Just in case 2012 hasn't filled you with Bush-Gore-repeat nightmares yet, there's bad news from the South Florida epicenter of the 2000 debacle: Election officials in Palm Beach County say they screwed up at least 60,000 absentee ballots and have to perform a recount.

That's right: The county that gave you the butterfly ballot is back. An error by the county's printer caused ballots to go out to absentee voters with a typo, and as completed votes roll back into the supervisor's office by mail, volunteer workers have to copy the votes by hand onto new ballots to ensure they're counted by the county's tabulation machines.

"It won't be able to read [the misprinted ballots]," county elections supervisor Susan Bucher told the Palm Beach Post when the problem came to light two weeks ago. "It will just kick them out."

If you're asking, "How the hell?" here's the deal:

U.S. Army Privates negotiate the "Victory Tower" at Fort Jackson, SC Oct. 25, 2012. Victory Tower is a military obstacle course designed to build confidence in new Army recruits. U.S. Army photo by Staff Sgt. Teddy Wade.

Since June 1, more than 900,000 election ads have run on cable and broadcast television. So it's no wonder that residents of battleground states are probably marking off the days until their TVs will all switch back to showing the usual car, soda, and fast food commercials. One group, however, isn't interested in waiting that long: unPAC, which has previously brought us such treats as super-PAC-themed Pac-Man, is raising money to air a one-minute silent ad in the attack ad-saturated swing state of Ohio. (For just $75 it will even throw in a free unF*CK AMERICA tote bag!) 

Have a look:

The ad, a protest against the $2 billion presidential campaign, is meant to be a "message to politicians, special interest groups and the media: we won't stand by idly while our democracy is bought." unPAC is a collaborative effort between the consumer advocacy group Purpose, the campaign finance reform group United Republic, and Rootstrikers, which was founded by Harvard Law professor Lawrence Lessig.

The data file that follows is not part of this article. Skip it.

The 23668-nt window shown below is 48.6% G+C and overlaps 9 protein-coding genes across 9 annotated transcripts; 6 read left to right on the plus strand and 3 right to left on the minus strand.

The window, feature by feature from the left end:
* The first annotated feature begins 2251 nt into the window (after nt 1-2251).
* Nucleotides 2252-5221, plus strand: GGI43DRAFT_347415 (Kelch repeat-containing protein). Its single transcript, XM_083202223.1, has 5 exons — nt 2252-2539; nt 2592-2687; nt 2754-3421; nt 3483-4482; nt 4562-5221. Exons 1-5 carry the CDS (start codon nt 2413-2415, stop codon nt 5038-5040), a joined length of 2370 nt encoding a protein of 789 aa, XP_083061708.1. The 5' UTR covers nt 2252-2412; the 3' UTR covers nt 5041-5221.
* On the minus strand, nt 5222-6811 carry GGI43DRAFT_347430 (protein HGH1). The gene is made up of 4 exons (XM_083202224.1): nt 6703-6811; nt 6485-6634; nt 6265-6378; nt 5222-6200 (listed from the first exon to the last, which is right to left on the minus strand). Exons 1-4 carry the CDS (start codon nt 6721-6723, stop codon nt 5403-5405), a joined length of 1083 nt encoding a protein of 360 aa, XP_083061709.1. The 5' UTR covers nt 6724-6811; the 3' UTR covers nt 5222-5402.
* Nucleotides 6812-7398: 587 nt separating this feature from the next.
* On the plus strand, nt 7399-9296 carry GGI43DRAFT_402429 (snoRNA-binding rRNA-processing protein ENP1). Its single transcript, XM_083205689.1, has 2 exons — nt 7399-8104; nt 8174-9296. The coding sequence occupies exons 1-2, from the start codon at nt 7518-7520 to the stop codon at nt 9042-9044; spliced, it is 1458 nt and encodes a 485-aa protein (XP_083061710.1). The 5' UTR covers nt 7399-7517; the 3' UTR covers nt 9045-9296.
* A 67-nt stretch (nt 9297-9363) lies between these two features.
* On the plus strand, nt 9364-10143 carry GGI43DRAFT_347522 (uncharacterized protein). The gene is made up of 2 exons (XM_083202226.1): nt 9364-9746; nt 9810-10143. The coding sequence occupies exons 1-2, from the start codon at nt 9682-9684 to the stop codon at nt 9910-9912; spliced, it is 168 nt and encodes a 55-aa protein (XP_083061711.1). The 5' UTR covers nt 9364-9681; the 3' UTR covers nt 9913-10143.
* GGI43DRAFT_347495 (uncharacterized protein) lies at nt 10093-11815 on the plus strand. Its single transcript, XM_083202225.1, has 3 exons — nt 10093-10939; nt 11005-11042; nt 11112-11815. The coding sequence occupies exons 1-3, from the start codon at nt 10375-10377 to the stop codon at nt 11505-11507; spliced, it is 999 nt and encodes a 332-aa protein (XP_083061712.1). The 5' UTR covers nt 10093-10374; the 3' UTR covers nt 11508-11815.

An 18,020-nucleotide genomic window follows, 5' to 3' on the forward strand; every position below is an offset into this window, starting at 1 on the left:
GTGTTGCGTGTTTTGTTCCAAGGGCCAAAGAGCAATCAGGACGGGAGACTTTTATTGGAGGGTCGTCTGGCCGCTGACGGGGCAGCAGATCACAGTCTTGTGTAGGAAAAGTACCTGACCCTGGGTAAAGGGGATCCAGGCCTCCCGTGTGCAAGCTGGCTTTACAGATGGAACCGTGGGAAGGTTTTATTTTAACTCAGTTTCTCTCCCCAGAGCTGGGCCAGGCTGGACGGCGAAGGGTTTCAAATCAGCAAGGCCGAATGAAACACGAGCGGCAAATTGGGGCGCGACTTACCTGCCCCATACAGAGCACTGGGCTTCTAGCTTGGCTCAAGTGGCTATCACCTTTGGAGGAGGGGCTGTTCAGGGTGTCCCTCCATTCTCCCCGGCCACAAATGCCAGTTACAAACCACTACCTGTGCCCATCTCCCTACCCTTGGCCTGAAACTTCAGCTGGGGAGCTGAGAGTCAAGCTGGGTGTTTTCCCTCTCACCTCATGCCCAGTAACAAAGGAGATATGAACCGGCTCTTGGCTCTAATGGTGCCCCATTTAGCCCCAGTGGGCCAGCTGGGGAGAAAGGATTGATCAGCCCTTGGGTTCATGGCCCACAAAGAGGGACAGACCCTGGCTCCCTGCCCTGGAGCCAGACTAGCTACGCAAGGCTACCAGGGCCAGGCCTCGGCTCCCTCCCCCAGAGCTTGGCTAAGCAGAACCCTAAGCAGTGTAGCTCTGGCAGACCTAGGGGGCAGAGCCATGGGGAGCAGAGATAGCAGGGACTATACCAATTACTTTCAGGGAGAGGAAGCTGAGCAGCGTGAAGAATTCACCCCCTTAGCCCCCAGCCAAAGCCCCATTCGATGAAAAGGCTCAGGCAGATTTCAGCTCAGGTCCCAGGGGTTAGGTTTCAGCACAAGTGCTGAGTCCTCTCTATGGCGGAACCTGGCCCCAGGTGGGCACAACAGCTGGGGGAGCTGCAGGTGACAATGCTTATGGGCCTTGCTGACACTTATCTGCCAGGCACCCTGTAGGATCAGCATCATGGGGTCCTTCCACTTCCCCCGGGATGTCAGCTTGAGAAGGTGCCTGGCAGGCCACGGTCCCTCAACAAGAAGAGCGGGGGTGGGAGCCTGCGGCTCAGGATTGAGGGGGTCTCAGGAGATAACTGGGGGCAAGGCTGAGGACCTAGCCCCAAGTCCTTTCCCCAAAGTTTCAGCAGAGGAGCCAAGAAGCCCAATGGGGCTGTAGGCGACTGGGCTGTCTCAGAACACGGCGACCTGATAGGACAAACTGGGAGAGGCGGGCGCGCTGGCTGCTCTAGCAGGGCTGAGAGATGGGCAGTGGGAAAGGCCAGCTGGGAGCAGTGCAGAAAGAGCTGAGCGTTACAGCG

The right wing hate machine is out in full force again: Romney surrogate John Sununu, Sarah Palin, and Donald Trump take on the attack against Obama. Our Washington Bureau Chief David Corn discusses these remarks with Chris Matthews on MSNBC's Hardball.

David Corn is Mother Jones' Washington bureau chief. For more of his stories, click here. He's also on Twitter.

Iraq war veteran Scott Olsen showed up in a wheelchair at yesterday's march marking the one-year anniversary of the Occupy Oakland camp raid. But this time his injury hadn't been inflicted by police: Last week he was hit by a car while riding his bike, but it was nothing serious, he told me. Olsen became an international face of the Occupy movement last October after he was struck in the head and critically injured by a bean bag round fired by an Oakland police officer during the protest that followed the raid. In contrast to that long night in 2011, "This night has been great," an upbeat Olsen said. "I'm glad it has remained peaceful and no one has had to go to the hospital."

The night remained peaceful, but Oakland residents hadn't been confident that it would be. Banks boarded up their windows. The city sent out a press release noting the $4.9 million spent policing Occupy Oakland, and the $93,000 spent restoring the lawn outside City Hall that had been destroyed by the encampment last year. An anonymous Twitter account sprang up with a profile that declared, "Occupy Oakland: Confusing Oakland for Wall Street since 2011." It railed against black bloc vandals and tweeted that "protesting in a fiscally troubled city benefits nobody and only hurts the citizens. For what gain?"

Cpl. Frank P. Wippel, a rifleman with 1st platoon, Company G, 2nd Battalion, 3rd Marine Regiment, scans the surrounding area for enemy during Exercise Croix du Sud at Camp la Broche, New Caledonia, Oct. 13. US Marine Corps photo by Lance Cpl. Erik Brooks.